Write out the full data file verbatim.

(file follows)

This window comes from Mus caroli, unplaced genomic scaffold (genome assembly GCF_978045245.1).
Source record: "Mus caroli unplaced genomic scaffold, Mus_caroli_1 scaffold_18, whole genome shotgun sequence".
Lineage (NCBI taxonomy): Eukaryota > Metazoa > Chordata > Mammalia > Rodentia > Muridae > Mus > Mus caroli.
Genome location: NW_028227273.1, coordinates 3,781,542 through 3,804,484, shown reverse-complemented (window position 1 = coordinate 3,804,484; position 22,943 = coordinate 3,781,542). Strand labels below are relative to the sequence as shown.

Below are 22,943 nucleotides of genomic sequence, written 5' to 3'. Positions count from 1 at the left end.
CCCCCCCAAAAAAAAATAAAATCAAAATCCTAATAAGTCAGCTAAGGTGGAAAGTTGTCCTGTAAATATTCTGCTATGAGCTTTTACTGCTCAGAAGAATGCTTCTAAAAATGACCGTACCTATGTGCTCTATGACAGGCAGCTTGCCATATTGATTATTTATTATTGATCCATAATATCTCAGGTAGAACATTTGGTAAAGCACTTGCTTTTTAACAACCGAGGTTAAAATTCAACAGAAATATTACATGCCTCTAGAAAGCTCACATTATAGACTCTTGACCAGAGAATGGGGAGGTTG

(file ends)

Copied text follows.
This window comes from Mus caroli, unplaced genomic scaffold (genome assembly GCF_978045245.1).
Source record: "Mus caroli unplaced genomic scaffold, Mus_caroli_1 scaffold_18, whole genome shotgun sequence".
Lineage (NCBI taxonomy): Eukaryota > Metazoa > Chordata > Mammalia > Rodentia > Muridae > Mus > Mus caroli.
Genome location: NW_028227273.1, coordinates 3,781,542 through 3,804,484, shown reverse-complemented (window position 1 = coordinate 3,804,484; position 22,943 = coordinate 3,781,542). Strand labels below are relative to the sequence as shown.

Below are 22,943 nucleotides of genomic sequence, written 5' to 3'. Positions count from 1 at the left end.
CCCCCCCAAAAAAAAATAAAATCAAAATCCTAATAAGTCAGCTAAGGTGGAAAGTTGTCCTGTAAATATTCTGCTATGAGCTTTTACTGCTCAGAAGAATGCTTCTAAAAATGACCGTACCTATGTGCTCTATGACAGGCAGCTTGCCATATTGATTATTTATTATTGATCCATAATATCTCAGGTAGAACATTTGGTAAAGCACTTGCTTTTTAACAACCGAGGTTAAAATTCAACAGAAATATTACATGCCTCTAGAAAGCTCACATTATAGACTCTTGACCAGAGAATGGGGAGGTTG